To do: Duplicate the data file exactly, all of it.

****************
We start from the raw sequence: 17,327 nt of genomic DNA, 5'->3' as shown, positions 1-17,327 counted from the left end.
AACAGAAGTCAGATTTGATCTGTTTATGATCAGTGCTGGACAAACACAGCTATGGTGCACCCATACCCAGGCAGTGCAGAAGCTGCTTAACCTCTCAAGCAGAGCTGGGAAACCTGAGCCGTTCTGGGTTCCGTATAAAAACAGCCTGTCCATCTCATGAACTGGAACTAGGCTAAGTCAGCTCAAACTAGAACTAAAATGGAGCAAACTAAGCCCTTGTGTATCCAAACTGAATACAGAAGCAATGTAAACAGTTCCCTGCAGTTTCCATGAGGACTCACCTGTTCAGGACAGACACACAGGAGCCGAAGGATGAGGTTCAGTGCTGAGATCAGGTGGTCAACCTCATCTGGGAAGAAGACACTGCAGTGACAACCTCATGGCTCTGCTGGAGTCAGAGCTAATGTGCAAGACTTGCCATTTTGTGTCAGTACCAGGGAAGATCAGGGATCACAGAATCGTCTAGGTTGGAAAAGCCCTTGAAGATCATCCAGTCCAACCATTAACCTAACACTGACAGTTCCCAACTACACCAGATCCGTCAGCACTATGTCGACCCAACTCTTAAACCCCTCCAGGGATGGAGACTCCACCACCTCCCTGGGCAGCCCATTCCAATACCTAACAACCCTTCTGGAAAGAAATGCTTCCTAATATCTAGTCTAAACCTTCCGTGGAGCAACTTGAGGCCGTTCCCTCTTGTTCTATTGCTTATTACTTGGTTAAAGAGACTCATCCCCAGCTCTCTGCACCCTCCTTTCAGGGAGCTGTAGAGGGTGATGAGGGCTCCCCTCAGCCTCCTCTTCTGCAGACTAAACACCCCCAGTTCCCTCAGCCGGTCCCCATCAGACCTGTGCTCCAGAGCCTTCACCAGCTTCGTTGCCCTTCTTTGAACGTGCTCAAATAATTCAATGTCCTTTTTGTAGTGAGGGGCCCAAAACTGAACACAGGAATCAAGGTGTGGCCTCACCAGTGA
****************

We start from the raw sequence: 17,327 nt of genomic DNA, 5'->3' as shown, positions 1-17,327 counted from the left end.
AACAGAAGTCAGATTTGATCTGTTTATGATCAGTGCTGGACAAACACAGCTATGGTGCACCCATACCCAGGCAGTGCAGAAGCTGCTTAACCTCTCAAGCAGAGCTGGGAAACCTGAGCCGTTCTGGGTTCCGTATAAAAACAGCCTGTCCATCTCATGAACTGGAACTAGGCTAAGTCAGCTCAAACTAGAACTAAAATGGAGCAAACTAAGCCCTTGTGTATCCAAACTGAATACAGAAGCAATGTAAACAGTTCCCTGCAGTTTCCATGAGGACTCACCTGTTCAGGACAGACACACAGGAGCCGAAGGATGAGGTTCAGTGCTGAGATCAGGTGGTCAACCTCATCTGGGAAGAAGACACTGCAGTGACAACCTCATGGCTCTGCTGGAGTCAGAGCTAATGTGCAAGACTTGCCATTTTGTGTCAGTACCAGGGAAGATCAGGGATCACAGAATCGTCTAGGTTGGAAAAGCCCTTGAAGATCATCCAGTCCAACCATTAACCTAACACTGACAGTTCCCAACTACACCAGATCCGTCAGCACTATGTCGACCCAACTCTTAAACCCCTCCAGGGATGGAGACTCCACCACCTCCCTGGGCAGCCCATTCCAATACCTAACAACCCTTCTGGAAAGAAATGCTTCCTAATATCTAGTCTAAACCTTCCGTGGAGCAACTTGAGGCCGTTCCCTCTTGTTCTATTGCTTATTACTTGGTTAAAGAGACTCATCCCCAGCTCTCTGCACCCTCCTTTCAGGGAGCTGTAGAGGGTGATGAGGGCTCCCCTCAGCCTCCTCTTCTGCAGACTAAACACCCCCAGTTCCCTCAGCCGGTCCCCATCAGACCTGTGCTCCAGAGCCTTCACCAGCTTCGTTGCCCTTCTTTGAACGTGCTCAAATAATTCAATGTCCTTTTTGTAGTGAGGGGCCCAAAACTGAACACAGGAATCAAGGTGTGGCCTCACCAGTGA